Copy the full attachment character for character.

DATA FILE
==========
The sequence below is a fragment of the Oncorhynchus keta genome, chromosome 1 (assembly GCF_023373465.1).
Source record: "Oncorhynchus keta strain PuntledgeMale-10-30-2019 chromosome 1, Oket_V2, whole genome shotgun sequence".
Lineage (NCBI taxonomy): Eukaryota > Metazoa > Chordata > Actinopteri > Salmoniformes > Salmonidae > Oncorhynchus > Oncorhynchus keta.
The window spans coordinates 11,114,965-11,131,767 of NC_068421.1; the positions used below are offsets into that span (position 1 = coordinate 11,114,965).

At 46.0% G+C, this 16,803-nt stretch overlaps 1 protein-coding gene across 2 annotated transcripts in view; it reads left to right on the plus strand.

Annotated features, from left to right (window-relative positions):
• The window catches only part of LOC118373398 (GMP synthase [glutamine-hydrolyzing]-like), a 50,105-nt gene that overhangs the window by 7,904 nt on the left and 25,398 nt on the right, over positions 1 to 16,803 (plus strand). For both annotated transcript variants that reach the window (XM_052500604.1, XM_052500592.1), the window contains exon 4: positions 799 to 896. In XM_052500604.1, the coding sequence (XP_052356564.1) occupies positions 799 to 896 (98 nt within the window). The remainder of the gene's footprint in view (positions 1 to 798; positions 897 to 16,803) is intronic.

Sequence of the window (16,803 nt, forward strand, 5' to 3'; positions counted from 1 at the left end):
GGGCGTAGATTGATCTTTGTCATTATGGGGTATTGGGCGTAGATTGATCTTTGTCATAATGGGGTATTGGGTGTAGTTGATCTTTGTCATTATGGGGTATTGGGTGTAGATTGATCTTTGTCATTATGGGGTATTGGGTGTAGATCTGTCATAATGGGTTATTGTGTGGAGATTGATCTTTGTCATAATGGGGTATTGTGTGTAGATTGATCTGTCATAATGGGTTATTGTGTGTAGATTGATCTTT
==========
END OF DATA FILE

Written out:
The sequence below is a fragment of the Oncorhynchus keta genome, chromosome 1 (assembly GCF_023373465.1).
Source record: "Oncorhynchus keta strain PuntledgeMale-10-30-2019 chromosome 1, Oket_V2, whole genome shotgun sequence".
Lineage (NCBI taxonomy): Eukaryota > Metazoa > Chordata > Actinopteri > Salmoniformes > Salmonidae > Oncorhynchus > Oncorhynchus keta.
The window spans coordinates 11,114,965-11,131,767 of NC_068421.1; the positions used below are offsets into that span (position 1 = coordinate 11,114,965).

At 46.0% G+C, this 16,803-nt stretch overlaps 1 protein-coding gene across 2 annotated transcripts in view; it reads left to right on the plus strand.

Annotated features, from left to right (window-relative positions):
• The window catches only part of LOC118373398 (GMP synthase [glutamine-hydrolyzing]-like), a 50,105-nt gene that overhangs the window by 7,904 nt on the left and 25,398 nt on the right, over positions 1 to 16,803 (plus strand). For both annotated transcript variants that reach the window (XM_052500604.1, XM_052500592.1), the window contains exon 4: positions 799 to 896. In XM_052500604.1, the coding sequence (XP_052356564.1) occupies positions 799 to 896 (98 nt within the window). The remainder of the gene's footprint in view (positions 1 to 798; positions 897 to 16,803) is intronic.

Sequence of the window (16,803 nt, forward strand, 5' to 3'; positions counted from 1 at the left end):
GGGCGTAGATTGATCTTTGTCATTATGGGGTATTGGGCGTAGATTGATCTTTGTCATAATGGGGTATTGGGTGTAGTTGATCTTTGTCATTATGGGGTATTGGGTGTAGATTGATCTTTGTCATTATGGGGTATTGGGTGTAGATCTGTCATAATGGGTTATTGTGTGGAGATTGATCTTTGTCATAATGGGGTATTGTGTGTAGATTGATCTGTCATAATGGGTTATTGTGTGTAGATTGATCTTT